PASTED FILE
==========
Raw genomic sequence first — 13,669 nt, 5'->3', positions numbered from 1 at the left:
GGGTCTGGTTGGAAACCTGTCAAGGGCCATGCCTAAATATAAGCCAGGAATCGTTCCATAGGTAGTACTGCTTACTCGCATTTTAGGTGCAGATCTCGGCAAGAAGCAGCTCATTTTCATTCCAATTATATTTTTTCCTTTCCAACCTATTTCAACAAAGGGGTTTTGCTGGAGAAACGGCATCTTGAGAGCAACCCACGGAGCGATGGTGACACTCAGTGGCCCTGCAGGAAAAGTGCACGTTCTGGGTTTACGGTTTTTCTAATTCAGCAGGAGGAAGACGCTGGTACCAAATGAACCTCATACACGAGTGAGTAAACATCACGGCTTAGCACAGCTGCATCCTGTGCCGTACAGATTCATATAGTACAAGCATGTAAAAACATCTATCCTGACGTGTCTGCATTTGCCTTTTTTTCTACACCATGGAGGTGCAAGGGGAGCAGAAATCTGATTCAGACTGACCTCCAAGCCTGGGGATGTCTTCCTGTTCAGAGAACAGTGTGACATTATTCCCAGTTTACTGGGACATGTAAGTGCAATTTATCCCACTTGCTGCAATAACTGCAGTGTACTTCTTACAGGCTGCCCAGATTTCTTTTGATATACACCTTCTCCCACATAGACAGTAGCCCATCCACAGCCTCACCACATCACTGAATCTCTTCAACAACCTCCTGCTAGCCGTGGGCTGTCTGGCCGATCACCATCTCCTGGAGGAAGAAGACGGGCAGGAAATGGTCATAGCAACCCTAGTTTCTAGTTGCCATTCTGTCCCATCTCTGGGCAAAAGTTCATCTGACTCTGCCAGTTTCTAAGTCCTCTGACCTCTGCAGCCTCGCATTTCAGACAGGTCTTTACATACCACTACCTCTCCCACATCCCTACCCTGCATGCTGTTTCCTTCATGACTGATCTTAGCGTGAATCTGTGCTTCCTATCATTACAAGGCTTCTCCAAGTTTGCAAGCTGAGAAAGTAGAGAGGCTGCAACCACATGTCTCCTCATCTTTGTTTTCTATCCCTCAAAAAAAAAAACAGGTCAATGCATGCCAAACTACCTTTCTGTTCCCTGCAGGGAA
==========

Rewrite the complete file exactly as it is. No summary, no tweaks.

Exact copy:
Raw genomic sequence first — 13,669 nt, 5'->3', positions numbered from 1 at the left:
GGGTCTGGTTGGAAACCTGTCAAGGGCCATGCCTAAATATAAGCCAGGAATCGTTCCATAGGTAGTACTGCTTACTCGCATTTTAGGTGCAGATCTCGGCAAGAAGCAGCTCATTTTCATTCCAATTATATTTTTTCCTTTCCAACCTATTTCAACAAAGGGGTTTTGCTGGAGAAACGGCATCTTGAGAGCAACCCACGGAGCGATGGTGACACTCAGTGGCCCTGCAGGAAAAGTGCACGTTCTGGGTTTACGGTTTTTCTAATTCAGCAGGAGGAAGACGCTGGTACCAAATGAACCTCATACACGAGTGAGTAAACATCACGGCTTAGCACAGCTGCATCCTGTGCCGTACAGATTCATATAGTACAAGCATGTAAAAACATCTATCCTGACGTGTCTGCATTTGCCTTTTTTTCTACACCATGGAGGTGCAAGGGGAGCAGAAATCTGATTCAGACTGACCTCCAAGCCTGGGGATGTCTTCCTGTTCAGAGAACAGTGTGACATTATTCCCAGTTTACTGGGACATGTAAGTGCAATTTATCCCACTTGCTGCAATAACTGCAGTGTACTTCTTACAGGCTGCCCAGATTTCTTTTGATATACACCTTCTCCCACATAGACAGTAGCCCATCCACAGCCTCACCACATCACTGAATCTCTTCAACAACCTCCTGCTAGCCGTGGGCTGTCTGGCCGATCACCATCTCCTGGAGGAAGAAGACGGGCAGGAAATGGTCATAGCAACCCTAGTTTCTAGTTGCCATTCTGTCCCATCTCTGGGCAAAAGTTCATCTGACTCTGCCAGTTTCTAAGTCCTCTGACCTCTGCAGCCTCGCATTTCAGACAGGTCTTTACATACCACTACCTCTCCCACATCCCTACCCTGCATGCTGTTTCCTTCATGACTGATCTTAGCGTGAATCTGTGCTTCCTATCATTACAAGGCTTCTCCAAGTTTGCAAGCTGAGAAAGTAGAGAGGCTGCAACCACATGTCTCCTCATCTTTGTTTTCTATCCCTCAAAAAAAAAAACAGGTCAATGCATGCCAAACTACCTTTCTGTTCCCTGCAGGGAA